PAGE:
I went to a hugely inspiring silver clay workshop at the Metal Clay studio on Saturday, taught by Emma Mitchell of Silver Pebble. The class was on taking imprints of natural materials in silver clay, to make beautiful pieces for jewellery. I’ve never worked with silver clay before, so I was a bit worried that I was jumping in at the deep end, but I’ve long been intrigued by the beautiful nature-inspired pieces that Emma makes, so since the workshop was just a half hour drive away, for me the it was unmissable.
I needn’t have worried, Emma explained that the class was intended for total beginners and she went gently through every step of working with this new (to me) medium.
I’d brought some of the little ammonite fossils I’d collected on a recent trip to Charmouth, as I was very keen to replicate one of them in silver. I also used a little piece of oak moss lichen that Emma had collected, because I simply love lichens.
This is a photo of all the class’ projects.
And here are my two pieces.
I absolutely love how my little fossil and lichen pendants turned out. I bought more silver clay from Metal Clay while I was there, along with some tools to work with it.
Much as I loved the class subject matter, I was perhaps even more inspired by Emma’s approach to her subject and her ideas on the wider implications of teaching people to make things by hand. She explained how performing tiny repetitive movements with your hands, such as sewing or stringing beads has been shown to have an effect on the stress hormones produced by our brain, reducing cortisol levels and increasing dopamine. Put simply, making things has a stress-relieving effect.
Emma also explained that this effect might have originated from our human ancestors, who would have had to make many things by hand simply so they could survive. Clothing, hand-axes and knives, foods such as flours that were ground by hand, all would have involved hours of repetitive manual work to make. I can understand how people who enjoyed doing these things would have had an evolutionary advantage, as they would have been less stressed and more able to deal with the problems of every day life.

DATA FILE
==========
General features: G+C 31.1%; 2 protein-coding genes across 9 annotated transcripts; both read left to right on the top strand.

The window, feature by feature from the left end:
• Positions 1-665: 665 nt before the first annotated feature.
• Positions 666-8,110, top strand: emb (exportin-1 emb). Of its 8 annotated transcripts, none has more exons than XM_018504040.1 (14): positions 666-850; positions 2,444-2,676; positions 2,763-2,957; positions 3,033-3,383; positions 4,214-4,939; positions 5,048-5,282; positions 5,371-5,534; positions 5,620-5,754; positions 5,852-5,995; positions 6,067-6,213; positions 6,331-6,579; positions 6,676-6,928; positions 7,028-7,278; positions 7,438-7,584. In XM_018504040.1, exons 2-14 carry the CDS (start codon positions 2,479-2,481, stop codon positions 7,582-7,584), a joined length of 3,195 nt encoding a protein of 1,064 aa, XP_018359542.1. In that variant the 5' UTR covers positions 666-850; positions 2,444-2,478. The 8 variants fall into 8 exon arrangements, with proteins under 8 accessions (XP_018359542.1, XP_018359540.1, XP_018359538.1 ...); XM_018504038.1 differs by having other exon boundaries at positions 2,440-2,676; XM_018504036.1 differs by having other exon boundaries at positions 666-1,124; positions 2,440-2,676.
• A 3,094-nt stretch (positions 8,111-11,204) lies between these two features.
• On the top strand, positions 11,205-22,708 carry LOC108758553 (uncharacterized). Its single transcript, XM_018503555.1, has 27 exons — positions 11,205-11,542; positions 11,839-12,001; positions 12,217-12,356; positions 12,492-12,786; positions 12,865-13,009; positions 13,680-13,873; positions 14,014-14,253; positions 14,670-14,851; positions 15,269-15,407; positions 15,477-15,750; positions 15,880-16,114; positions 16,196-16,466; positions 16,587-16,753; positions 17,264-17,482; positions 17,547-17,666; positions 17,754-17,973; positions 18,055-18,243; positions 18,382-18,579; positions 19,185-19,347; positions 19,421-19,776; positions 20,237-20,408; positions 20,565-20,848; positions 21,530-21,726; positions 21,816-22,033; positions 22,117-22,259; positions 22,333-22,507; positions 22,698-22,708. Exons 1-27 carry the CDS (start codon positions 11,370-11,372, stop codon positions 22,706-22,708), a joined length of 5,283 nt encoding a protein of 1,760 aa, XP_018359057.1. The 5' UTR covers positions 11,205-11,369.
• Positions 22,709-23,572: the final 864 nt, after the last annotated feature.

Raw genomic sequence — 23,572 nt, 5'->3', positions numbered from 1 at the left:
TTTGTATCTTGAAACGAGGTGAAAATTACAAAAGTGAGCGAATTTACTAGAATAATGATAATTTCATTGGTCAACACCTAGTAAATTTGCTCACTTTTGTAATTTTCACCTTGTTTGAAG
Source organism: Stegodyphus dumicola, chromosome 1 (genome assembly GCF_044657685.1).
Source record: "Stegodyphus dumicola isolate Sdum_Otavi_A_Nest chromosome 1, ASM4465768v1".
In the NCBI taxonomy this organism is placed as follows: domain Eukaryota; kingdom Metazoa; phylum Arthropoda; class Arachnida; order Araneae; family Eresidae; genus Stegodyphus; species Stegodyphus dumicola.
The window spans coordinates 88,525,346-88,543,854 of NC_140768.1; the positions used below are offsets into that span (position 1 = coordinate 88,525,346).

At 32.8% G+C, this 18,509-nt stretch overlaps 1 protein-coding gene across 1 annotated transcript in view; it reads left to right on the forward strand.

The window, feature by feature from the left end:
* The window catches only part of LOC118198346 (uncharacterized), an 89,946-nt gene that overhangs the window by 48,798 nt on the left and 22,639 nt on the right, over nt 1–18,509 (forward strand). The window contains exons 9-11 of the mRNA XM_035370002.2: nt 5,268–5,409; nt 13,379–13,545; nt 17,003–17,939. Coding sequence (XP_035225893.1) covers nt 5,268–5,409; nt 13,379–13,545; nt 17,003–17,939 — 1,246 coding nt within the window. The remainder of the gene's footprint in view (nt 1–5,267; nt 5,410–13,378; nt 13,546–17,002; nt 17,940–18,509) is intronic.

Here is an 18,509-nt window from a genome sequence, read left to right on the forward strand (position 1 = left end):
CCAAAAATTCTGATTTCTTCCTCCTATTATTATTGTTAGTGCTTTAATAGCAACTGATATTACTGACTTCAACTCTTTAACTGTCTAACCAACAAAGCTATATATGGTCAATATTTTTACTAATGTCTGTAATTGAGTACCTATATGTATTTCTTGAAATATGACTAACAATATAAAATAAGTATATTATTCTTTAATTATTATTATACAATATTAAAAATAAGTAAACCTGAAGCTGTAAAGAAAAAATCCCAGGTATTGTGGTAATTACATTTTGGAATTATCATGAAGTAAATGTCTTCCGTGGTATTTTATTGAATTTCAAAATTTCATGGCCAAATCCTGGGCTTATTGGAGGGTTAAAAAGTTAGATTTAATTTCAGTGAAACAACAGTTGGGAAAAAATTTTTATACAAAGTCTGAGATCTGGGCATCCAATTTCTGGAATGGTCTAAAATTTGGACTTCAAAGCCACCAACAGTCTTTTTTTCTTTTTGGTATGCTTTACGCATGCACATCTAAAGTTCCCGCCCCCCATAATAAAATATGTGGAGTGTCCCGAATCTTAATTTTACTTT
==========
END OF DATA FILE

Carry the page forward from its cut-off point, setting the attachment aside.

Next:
This has huge implications for us today. Even if we have a job that involves repetitive manual work, we’re still likely to be interrupted by phone calls, Facebook messages and so on. We rarely look upon a manual job that’s going to take a long time as a good thing, and yet the evidence is that this is exactly what benefits our mental well-being.
One of the jobs I most enjoy on the farm is the summer’s task of tractor-turning the hay crop. Haymaking is almost always fraught, as we’re often racing the weather to get the crop in safely. Yet turning is something that can’t be hurried. If you go too quickly the grass gets thrashed to pieces, and steering our 16 foot wide turner at speed is dangerous. So turning is a matter of patience, and of repetitive motions as you steer around the rows of drying hay. I rarely feel bored or tired after an hour or so of turning, instead I feel refreshed and creatively inspired, as my mind has had time to wander while performing a repetitive manual task. I know many other smallholders who feel the same. The commercial rush to produce larger tractors and speedier harvesting processes has reduced these benefits.
I’m not suggesting that we should do things in a slow slow or awkward way just because it’s ‘good for us’, but rather that we should accommodate projects that induce mindfulness, as they have unseen benefits on our psyche.